The modern game of baseball owes a lot to how Earl Weaver managed the Orioles from the late 60s to the mid 80s. For example, Weaver was known for extensively using statistics to adapt his everyday lineup, something that has become a staple in the current game. Saying he ‘extensively used statistics’ is a large overstatement in the current context of sabermetrics, graphs and advanced scouting stats, but Weaver was definitely ahead of his
time in that respect.
What he is most known for is the ‘never waste any of your 27 outs’ and ‘wait for the 3-run homerun’ approach to managing. Weaver did not believe in small ball, he saw it as a pure waste. His style of coaching would have a large impact on the American League for years to come, becoming the standard by which most AL teams have been managed for a number of years. It worked. Only once in 17 seasons did the Orioles finish below .500 under Weaver.
There was actually a time, believe it or not, that the Kansas City Royals and the Baltimore Orioles were the class of the American League. At this time Weaver’s strategy was challenged by a fast and defensive minded Kansas City team that could run balls down in their large outfield. Weaver admired the Royals for this style of play, but he realized that his team was not built to play like that. His team relied players to merely get on base to compliment his sluggers such as Eddie Murray, Frank Robinson and Boog Powell. Weaver would conclude that every team needs to adapt their lineup to the ballpark in which they played. This idea is extremely prevalent in modern day baseball when look at teams like the 2010 champion San Francisco Giants on one end and the current New York Yankees on the other.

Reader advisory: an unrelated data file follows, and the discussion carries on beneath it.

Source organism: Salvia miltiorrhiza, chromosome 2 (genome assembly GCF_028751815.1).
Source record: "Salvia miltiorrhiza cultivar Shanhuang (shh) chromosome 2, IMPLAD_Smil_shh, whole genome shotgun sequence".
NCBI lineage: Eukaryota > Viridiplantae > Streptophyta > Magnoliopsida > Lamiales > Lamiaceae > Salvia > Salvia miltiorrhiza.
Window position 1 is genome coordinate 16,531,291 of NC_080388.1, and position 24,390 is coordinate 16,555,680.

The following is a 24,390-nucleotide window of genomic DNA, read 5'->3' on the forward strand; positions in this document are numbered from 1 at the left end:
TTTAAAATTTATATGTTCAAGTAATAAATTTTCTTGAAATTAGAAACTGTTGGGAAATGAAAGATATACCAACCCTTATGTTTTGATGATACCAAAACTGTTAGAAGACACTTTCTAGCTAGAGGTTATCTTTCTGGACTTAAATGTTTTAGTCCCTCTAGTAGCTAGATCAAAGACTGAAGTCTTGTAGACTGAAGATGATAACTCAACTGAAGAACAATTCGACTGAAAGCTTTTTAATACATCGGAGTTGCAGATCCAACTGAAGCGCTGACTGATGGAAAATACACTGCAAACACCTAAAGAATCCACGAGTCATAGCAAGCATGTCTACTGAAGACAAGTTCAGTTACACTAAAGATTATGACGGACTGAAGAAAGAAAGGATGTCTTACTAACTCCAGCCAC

No Weaver post is complete without talking about his on field antics, of course. Weaver held the record for manager ejections with 97, until it was recently broken by Bobby Cox in 2007. It is safe the say that Weaver’s ejections were the most flamboyant in the game. He is a now YouTube sensation, in that respect. He once ripped apart an entire rule book in front of an umpire and forfeited a game in Toronto because he felt the Blue Jay bullpen tarp was unsafe for his left fielder.
As General Manager are gaining more power in terms of how a team is constructed and run. And the ‘wait for the 3-run homerun’ approach fading in popularity. I wonder if a manager like Weaver would still be able to succeed in the game today?
Regardless, the game owes a lot to Earl Weaver, so I made a design honoring Weaver. I tried to make it in similar fashion to the Madden 11 cover.
Weaver On Strategy, Earl Weaver
Baseball Anecdotes, Daniel Orkent and Steve Wulf